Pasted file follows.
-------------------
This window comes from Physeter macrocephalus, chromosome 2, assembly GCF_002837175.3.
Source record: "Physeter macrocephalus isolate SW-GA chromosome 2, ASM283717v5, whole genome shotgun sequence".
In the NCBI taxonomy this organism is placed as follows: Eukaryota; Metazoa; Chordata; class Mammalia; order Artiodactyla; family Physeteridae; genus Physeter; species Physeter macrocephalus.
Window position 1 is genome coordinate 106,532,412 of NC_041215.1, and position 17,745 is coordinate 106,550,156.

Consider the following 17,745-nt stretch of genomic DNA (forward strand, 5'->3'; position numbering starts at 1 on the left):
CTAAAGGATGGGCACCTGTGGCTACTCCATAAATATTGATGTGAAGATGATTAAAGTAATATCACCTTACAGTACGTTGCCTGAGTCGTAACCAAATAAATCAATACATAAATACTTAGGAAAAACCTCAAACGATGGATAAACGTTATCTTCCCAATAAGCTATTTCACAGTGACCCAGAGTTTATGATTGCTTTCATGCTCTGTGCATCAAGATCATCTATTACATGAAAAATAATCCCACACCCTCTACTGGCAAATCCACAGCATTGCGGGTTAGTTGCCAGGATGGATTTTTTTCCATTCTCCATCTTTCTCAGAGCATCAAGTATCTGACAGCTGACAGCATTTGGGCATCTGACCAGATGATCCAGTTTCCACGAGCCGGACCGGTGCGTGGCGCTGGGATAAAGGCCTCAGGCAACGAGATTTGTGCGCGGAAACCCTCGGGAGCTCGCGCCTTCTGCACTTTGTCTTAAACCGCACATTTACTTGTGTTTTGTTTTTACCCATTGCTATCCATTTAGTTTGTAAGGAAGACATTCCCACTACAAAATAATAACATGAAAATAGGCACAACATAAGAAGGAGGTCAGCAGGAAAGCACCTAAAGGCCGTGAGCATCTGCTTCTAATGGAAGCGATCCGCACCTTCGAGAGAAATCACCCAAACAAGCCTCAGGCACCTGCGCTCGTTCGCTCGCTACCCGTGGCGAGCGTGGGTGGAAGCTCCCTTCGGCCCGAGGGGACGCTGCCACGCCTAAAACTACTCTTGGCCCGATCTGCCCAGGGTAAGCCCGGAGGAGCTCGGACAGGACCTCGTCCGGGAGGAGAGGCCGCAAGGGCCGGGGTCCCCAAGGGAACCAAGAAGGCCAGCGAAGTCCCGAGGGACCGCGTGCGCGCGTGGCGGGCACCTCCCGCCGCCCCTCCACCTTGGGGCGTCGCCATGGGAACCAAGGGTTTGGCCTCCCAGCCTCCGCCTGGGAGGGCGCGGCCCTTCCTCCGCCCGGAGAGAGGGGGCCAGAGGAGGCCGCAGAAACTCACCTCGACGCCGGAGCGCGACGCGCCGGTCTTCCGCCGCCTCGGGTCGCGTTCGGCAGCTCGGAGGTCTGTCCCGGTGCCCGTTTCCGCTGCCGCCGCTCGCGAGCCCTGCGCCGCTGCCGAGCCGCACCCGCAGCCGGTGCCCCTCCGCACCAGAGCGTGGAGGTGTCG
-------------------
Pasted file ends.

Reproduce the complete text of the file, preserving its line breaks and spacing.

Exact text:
This window comes from Physeter macrocephalus, chromosome 2, assembly GCF_002837175.3.
Source record: "Physeter macrocephalus isolate SW-GA chromosome 2, ASM283717v5, whole genome shotgun sequence".
In the NCBI taxonomy this organism is placed as follows: Eukaryota; Metazoa; Chordata; class Mammalia; order Artiodactyla; family Physeteridae; genus Physeter; species Physeter macrocephalus.
Window position 1 is genome coordinate 106,532,412 of NC_041215.1, and position 17,745 is coordinate 106,550,156.

Consider the following 17,745-nt stretch of genomic DNA (forward strand, 5'->3'; position numbering starts at 1 on the left):
CTAAAGGATGGGCACCTGTGGCTACTCCATAAATATTGATGTGAAGATGATTAAAGTAATATCACCTTACAGTACGTTGCCTGAGTCGTAACCAAATAAATCAATACATAAATACTTAGGAAAAACCTCAAACGATGGATAAACGTTATCTTCCCAATAAGCTATTTCACAGTGACCCAGAGTTTATGATTGCTTTCATGCTCTGTGCATCAAGATCATCTATTACATGAAAAATAATCCCACACCCTCTACTGGCAAATCCACAGCATTGCGGGTTAGTTGCCAGGATGGATTTTTTTCCATTCTCCATCTTTCTCAGAGCATCAAGTATCTGACAGCTGACAGCATTTGGGCATCTGACCAGATGATCCAGTTTCCACGAGCCGGACCGGTGCGTGGCGCTGGGATAAAGGCCTCAGGCAACGAGATTTGTGCGCGGAAACCCTCGGGAGCTCGCGCCTTCTGCACTTTGTCTTAAACCGCACATTTACTTGTGTTTTGTTTTTACCCATTGCTATCCATTTAGTTTGTAAGGAAGACATTCCCACTACAAAATAATAACATGAAAATAGGCACAACATAAGAAGGAGGTCAGCAGGAAAGCACCTAAAGGCCGTGAGCATCTGCTTCTAATGGAAGCGATCCGCACCTTCGAGAGAAATCACCCAAACAAGCCTCAGGCACCTGCGCTCGTTCGCTCGCTACCCGTGGCGAGCGTGGGTGGAAGCTCCCTTCGGCCCGAGGGGACGCTGCCACGCCTAAAACTACTCTTGGCCCGATCTGCCCAGGGTAAGCCCGGAGGAGCTCGGACAGGACCTCGTCCGGGAGGAGAGGCCGCAAGGGCCGGGGTCCCCAAGGGAACCAAGAAGGCCAGCGAAGTCCCGAGGGACCGCGTGCGCGCGTGGCGGGCACCTCCCGCCGCCCCTCCACCTTGGGGCGTCGCCATGGGAACCAAGGGTTTGGCCTCCCAGCCTCCGCCTGGGAGGGCGCGGCCCTTCCTCCGCCCGGAGAGAGGGGGCCAGAGGAGGCCGCAGAAACTCACCTCGACGCCGGAGCGCGACGCGCCGGTCTTCCGCCGCCTCGGGTCGCGTTCGGCAGCTCGGAGGTCTGTCCCGGTGCCCGTTTCCGCTGCCGCCGCTCGCGAGCCCTGCGCCGCTGCCGAGCCGCACCCGCAGCCGGTGCCCCTCCGCACCAGAGCGTGGAGGTGTCG